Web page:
Cannot Delete Files with Long Paths?

What do you do when you cannot delete a file or folder on a windows server? Check the file permissions! And if that doesn’t help? Check the share permissions! Yes, if it is a shared folder. And if that doesn’t help? Check the file ownership! Great! But then what? Well, the file could be in use, and then you would have to shut the locking process down and perhaps kick a user out. In a really bad scenario it could also be a symptom of a broken filesystem, a reserved filename (like “lpt1” or “PRN”) or even an invalid name (silly things like a space in the beginning or the end of a filename). Another possible reason could actually be that the path to the file or folder is too long. You won’t actually get an error telling you that the filepath exceeds the 255 characters Windows can handle but a simple “Acces Denied”. There are some, more or less tedious, work-arounds for the problem. Like renaming, starting from the root, all the directories to shorter ones or using the old DOS (8.3, like “dokume~1.doc”) names that windows can auto-generate for you. Personally, I have two favourite ways of handling this. Map the parent-directory of the file/folder you are trying to access/delete as a network drive and access your files that way. This is particularly useful if the folder you are trying to access a DFS-share or perhaps a share on the central fileserver filepaths like \\servername01\Central Projects\Central Services\IT Department\Develop Methods for Automatically Deploying New Central Servers\2.2.1 Auto-Deploying SQL-Server 2005 Cluster\Documents\Preparations\Whitepapers\SQL Server 2005 Failover Clustering White Paper.doc Create a new share to a folder further down the hierarchy. This works locally too if you are logged on to, say, SRV01, you create a new share on D:\\Central Projects\Central Services\IT Department\Develop Methods for Automatically Deploying New Central Servers\ called Autodeploymethods and access it from \\SRV01\Autodeploymethods. That way the filepath doesn’t exceed 255 characters. Now. When designing fileservers, you really should think about how deep the filepaths may get. This is especially true on DFS-shares since you might have to deal with the full FQDN too, and not only the actual folder structure. Many big corporations I know uses “codes” for departments and assign a project ID (quite simply a number or maybe an abbreviation) to each project and uses theese for the fileshares too. Another scenario that could lead to similar problems are intranet sites where users can create and manage their own subsites and where filenames and folders are not stored in a database. I have only seen this phenomena on Windows systems so far, and I’ve actually used a linux Live-CD on occasion when admin access is denied. Read More: http://support.microsoft.com/kb/320081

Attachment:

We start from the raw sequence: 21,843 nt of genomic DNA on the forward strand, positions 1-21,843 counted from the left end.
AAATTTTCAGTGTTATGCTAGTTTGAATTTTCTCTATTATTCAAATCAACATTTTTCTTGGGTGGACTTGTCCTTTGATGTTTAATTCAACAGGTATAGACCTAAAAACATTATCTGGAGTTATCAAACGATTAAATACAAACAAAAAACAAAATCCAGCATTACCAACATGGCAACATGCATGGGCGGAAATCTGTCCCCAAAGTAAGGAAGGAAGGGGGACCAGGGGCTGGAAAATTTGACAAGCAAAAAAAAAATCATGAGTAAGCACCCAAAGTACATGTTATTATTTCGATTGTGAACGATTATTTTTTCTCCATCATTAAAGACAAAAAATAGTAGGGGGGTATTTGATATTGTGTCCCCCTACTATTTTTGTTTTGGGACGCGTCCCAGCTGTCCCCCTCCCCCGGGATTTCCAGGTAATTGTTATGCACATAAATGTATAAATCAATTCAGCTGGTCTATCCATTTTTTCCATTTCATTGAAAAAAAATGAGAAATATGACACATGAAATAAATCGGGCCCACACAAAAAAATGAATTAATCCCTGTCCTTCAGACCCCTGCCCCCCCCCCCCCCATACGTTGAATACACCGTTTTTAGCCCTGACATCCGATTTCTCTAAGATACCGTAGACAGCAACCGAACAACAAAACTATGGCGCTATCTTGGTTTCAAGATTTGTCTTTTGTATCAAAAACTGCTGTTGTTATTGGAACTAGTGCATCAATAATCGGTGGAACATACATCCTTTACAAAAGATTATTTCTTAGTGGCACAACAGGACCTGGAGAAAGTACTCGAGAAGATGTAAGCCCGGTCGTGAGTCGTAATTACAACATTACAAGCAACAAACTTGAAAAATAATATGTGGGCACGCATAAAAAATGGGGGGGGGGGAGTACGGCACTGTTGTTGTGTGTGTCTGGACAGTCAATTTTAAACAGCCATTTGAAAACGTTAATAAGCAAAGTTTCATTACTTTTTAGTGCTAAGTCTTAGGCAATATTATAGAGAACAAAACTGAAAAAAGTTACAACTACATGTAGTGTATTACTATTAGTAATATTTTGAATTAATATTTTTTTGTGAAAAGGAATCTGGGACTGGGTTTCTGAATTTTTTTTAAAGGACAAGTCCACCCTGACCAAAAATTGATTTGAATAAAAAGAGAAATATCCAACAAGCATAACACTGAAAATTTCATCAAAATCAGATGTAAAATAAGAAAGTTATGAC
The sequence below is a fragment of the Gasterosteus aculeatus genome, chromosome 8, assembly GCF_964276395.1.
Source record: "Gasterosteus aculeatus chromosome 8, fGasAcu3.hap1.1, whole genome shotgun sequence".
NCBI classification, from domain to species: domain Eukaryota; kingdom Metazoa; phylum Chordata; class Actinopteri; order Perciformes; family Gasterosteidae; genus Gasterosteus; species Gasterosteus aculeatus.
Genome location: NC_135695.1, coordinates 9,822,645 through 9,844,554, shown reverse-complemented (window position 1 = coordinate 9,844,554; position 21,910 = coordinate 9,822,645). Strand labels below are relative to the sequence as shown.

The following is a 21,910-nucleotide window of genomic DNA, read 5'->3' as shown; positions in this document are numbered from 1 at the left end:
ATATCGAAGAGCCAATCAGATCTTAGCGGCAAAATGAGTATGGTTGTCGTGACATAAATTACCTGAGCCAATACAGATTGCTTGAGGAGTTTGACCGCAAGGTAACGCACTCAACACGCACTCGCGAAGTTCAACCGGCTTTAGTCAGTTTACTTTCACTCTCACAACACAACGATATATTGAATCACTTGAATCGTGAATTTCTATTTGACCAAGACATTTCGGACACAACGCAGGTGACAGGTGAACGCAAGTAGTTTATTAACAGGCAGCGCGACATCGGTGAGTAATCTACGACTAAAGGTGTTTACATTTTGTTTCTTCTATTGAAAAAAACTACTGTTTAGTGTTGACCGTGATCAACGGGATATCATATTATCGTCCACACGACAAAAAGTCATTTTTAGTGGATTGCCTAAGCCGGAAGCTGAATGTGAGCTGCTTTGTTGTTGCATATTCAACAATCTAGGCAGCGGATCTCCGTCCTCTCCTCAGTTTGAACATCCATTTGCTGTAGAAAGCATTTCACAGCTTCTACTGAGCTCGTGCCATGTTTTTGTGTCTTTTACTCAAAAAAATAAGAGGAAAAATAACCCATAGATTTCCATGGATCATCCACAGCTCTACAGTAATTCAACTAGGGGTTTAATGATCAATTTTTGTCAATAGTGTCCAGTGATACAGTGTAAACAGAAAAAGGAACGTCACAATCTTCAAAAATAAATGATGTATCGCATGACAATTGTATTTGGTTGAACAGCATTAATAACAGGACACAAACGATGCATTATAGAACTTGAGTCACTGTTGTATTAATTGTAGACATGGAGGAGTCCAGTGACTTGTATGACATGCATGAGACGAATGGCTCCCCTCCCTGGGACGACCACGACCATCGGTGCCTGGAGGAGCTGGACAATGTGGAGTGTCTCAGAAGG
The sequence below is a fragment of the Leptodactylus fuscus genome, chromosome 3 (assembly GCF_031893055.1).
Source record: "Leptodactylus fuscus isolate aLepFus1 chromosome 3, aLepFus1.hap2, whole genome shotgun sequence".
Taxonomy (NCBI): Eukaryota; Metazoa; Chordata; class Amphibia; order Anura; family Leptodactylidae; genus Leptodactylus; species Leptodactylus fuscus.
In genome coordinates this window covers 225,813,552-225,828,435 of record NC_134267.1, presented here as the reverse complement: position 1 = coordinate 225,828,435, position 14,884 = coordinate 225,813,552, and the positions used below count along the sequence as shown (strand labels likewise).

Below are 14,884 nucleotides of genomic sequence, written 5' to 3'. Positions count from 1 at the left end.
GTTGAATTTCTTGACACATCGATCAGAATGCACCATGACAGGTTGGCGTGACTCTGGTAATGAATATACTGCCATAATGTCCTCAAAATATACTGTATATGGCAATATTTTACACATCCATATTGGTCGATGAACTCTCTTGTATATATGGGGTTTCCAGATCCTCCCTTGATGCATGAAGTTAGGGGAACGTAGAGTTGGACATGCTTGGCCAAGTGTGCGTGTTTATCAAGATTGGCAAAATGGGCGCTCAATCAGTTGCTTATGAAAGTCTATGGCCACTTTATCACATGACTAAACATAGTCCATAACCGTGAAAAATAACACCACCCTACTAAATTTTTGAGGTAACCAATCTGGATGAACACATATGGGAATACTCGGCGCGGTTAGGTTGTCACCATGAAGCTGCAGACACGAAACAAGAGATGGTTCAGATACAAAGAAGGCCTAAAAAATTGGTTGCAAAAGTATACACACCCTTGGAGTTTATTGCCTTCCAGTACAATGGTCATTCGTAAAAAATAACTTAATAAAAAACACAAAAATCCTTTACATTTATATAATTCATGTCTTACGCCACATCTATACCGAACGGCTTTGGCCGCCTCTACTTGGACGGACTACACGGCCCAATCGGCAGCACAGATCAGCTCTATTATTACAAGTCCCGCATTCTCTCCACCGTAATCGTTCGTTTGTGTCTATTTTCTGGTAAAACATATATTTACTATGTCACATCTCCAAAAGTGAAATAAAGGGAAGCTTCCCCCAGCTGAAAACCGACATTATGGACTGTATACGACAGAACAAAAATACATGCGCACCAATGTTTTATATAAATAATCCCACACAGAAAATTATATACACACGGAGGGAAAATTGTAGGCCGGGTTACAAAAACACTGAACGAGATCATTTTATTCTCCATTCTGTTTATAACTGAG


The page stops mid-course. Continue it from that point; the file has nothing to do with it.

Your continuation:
Microsoft Adds support for SUSE 11 in OpsMgr R2

This update hasn’t showed up in the MP Catalog yet, but the System Center Operations Manager 2007 R2 Cross Platform Update can be downloaded here. Besides SUSE 11 support, here’s the short overview. The System Center Operations Manager 2007 R2 Cross Platform Update adds fixes for a defunct process issue on Unix/Linux Servers, as well as, adds support for SUSE Linux Enterprise Server 11 (both 32-bit and 64-bit versions) and Solaris Zone support. Feature Summary: The System Center Operations Manager 2007 R2 Cross Platform Update supports the monitoring of Unix/Linux Servers including: Monitoring of SUSE Linux Enterprise Server 11 servers (both 32-bit and 64-bit versions)* Support of Solaris Zones* Fix for defunct Process issue* The Cross Platform Agent may not discover soft partitions on Solaris systems. Therefore, the disk provider may be unloaded, and the Cross Platform Agent may stop collecting information from the system disks.* The Cross Platform Agent may not restart after the AIX server reboots. The latest versions of all the Operations Manager 2007 R2 Unix/Linux agents are included in this update. Perfect timing, I must say, since I really need this today. 😄 Update: This is no small MP-update, which probably is the reason that we do not find it in the MP Catalog, but a ~250MB OpsMgr R2 Software Update. You need to run this on all Operations Manager Servers (RMS/MS, GW?) since it actually updates many of the agent Cross Platform binaries. It does add a new MP för SUSE 11 that you have to import from disk if you need it. So, the installation goes somewhat like this: Install the Software Update (pick the right Architecture) on all OpsMgr R2 Servers Import the SUSE 11 MP if necessary Re-discover your Unix/Linux machines. Files updated in this update for R2: